- Seattle, headed by Bill Ackerley. Ackerley was the son of Seattle SuperSonics owner Barry Ackerley. The Ackerleys planned to build a new arena in Seattle not far from the Kingdome. They proposed that their expansion team would play at the Seattle Center Coliseum, shared with the Sonics, until the new arena was complete. They did not want to front most of the money though and only wanted to retain a minority stake of the NHL team. They wanted a new NHL team to be a tenant in their arena more than anything.
- Two groups from San Diego. One was headed by Harry Cooper, owner of the San Diego Sports Arena, while the other was headed by Jerry Buss, owner of the NBA's Los Angeles Lakers, former owner of the Kings (he sold the team to Bruce McNall in 1988) and owner of the Forum in which the Lakers and Kings played.
- a group from Phoenix
- Milwaukee, headed by Lloyd Pettit, the owner of the IHL's Milwaukee Admirals (and former Blackhawks broadcaster). He and his wife, Jane Bradley Pettit, donated the money to build the Bradley Center arena.
- Houston, headed by Charlie Thomas, owner of the NBA's Houston Rockets and Ray Patterson, former GM of the Rockets. The team would play at The Summit, home of the Rockets, until a new arena was built.
- Hamilton, fronted by promoter Gerry Patterson (who in the past had been a player agent, executive director of the Canadian Football League Player's Association and commissioner of the National Lacrosse League (the one in the 1970s, unrelated to the modern NLL)). The team would play at Copps Coliseum, completed in 1987. Patterson would not name his financial backers at the time.
- Ottawa, headed by Bruce Firestone, Randy Sexton and Cyril Leeder of Terrace Investment Ltd. Terrace, a real estate development company, proposed to build a 22,000 seat arena in Kanata, a suburb of Ottawa.
- St. Petersburg, Florida; headed by Peter Karmanos of Detroit, owner of Compuware, and fronted by former NHL player Jim Rutherford. The team would play in the Florida Suncoast Dome, a then-unfinished baseball stadium, until a hockey-specific arena was built later.
- Tampa, Florida (just across Tampa Bay from St. Petersburg); fronted by former NHL player Phil Esposito. Esposito's financial backers were the Pritzker family, owners of the Hyatt hotel chain. The team would play in a new hockey arena to be built near the existing Tampa Stadium, home of the NFL's Buccaneers.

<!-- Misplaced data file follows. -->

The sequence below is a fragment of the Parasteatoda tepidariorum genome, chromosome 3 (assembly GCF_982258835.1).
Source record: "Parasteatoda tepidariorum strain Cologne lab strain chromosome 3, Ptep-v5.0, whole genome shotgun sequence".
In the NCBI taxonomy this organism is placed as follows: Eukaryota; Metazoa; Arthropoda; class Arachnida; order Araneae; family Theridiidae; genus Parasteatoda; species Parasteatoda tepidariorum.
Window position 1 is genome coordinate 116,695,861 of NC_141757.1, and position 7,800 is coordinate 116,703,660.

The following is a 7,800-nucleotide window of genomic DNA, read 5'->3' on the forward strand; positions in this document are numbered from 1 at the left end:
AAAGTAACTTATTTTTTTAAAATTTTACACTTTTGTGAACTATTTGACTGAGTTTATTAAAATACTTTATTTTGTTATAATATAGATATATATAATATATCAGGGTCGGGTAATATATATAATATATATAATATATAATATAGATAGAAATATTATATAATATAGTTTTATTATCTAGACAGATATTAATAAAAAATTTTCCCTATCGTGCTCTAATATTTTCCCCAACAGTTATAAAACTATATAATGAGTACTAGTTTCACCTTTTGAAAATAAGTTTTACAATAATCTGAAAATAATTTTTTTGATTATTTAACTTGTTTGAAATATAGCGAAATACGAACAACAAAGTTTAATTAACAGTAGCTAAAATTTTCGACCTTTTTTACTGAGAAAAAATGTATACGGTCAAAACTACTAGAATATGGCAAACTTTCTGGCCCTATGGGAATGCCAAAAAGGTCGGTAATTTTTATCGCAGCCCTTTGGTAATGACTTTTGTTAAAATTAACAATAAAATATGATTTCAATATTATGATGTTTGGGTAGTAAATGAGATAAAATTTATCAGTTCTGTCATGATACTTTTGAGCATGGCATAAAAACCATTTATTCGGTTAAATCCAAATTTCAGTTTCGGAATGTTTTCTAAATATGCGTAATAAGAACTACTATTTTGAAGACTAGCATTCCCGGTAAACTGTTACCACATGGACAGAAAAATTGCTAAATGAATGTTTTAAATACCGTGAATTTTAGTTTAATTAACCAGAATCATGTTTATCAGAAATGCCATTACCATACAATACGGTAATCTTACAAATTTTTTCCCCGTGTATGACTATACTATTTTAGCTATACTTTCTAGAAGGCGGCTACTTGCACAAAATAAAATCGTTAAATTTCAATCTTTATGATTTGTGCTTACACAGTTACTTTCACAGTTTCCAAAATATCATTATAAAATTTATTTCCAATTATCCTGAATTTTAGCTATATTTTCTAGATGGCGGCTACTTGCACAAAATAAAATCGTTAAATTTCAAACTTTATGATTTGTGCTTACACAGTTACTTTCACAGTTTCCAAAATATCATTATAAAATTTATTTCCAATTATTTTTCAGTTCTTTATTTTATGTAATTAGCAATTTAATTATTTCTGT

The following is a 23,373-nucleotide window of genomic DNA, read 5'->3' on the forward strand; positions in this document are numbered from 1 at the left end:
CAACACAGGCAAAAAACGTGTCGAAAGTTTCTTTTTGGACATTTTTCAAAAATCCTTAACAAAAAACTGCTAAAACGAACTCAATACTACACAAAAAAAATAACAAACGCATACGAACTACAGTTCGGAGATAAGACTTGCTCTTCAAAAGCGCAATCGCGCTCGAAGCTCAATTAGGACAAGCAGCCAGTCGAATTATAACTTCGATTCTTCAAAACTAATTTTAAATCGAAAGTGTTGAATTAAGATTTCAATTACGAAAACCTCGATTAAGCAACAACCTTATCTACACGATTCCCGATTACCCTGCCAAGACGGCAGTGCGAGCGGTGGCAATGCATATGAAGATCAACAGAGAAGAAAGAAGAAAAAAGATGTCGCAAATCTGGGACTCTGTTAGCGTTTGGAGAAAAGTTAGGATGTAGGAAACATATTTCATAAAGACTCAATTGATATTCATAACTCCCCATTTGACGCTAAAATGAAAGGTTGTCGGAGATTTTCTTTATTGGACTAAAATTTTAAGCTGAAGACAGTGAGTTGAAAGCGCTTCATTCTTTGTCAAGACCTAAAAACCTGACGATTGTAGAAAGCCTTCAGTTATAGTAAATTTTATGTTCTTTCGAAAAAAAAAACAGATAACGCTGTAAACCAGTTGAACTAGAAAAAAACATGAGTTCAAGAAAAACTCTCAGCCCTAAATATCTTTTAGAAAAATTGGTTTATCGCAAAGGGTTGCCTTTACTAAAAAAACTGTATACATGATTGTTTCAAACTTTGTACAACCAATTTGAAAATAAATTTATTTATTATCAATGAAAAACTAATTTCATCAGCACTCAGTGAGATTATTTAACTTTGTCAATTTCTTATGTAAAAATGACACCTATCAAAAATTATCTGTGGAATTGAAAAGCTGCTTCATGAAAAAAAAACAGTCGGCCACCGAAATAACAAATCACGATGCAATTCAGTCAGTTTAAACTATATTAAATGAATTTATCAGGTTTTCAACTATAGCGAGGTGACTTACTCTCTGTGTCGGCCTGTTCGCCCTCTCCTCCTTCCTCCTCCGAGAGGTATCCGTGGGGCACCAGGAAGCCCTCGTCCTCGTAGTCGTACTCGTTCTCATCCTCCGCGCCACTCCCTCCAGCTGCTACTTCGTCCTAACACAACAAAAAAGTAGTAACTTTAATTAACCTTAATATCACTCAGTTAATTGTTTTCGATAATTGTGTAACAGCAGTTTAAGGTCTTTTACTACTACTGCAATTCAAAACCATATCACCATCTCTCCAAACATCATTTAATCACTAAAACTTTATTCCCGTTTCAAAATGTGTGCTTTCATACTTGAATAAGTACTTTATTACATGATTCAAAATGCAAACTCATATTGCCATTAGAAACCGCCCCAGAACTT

- Miami, represented by Boston businessman Godfrey Wood. His ownership group comprised several partners, including investment banker John W. Henry (then-owner of the Pacific Coast League's Tucson Toros baseball club). The team would play at Miami Arena.
Each bidder was to submit a $100,000 deposit, refundable in full until September 7 and thereafter only $65,000 refundable.
It didn't take long for one of the groups to drop out entirely. The Phoenix group was composed of a large group of small businessmen who didn't believe that they would be able to fund a team in Phoenix. On August 19, only days after submitting their application, they withdrew. (They didn't even pay the $100,000 deposit in the first place.)
The bid by Lloyd Pettit of Milwaukee seemed to be relatively strong. The new team would play at Bradley Center alongside the Bucks basketball team and Pettit was experienced and well-regarded in operating a hockey team. Despite the apparent strength of Pettit's bid he withdrew it on October 9, about a week before an interim presentation to the NHL Board of Governors. The reason was the money. Pettit's group analyzed the potential revenue of an NHL team in Milwaukee and found that it wasn't feasible, particularly given the non-negotiable $50 million expansion fee.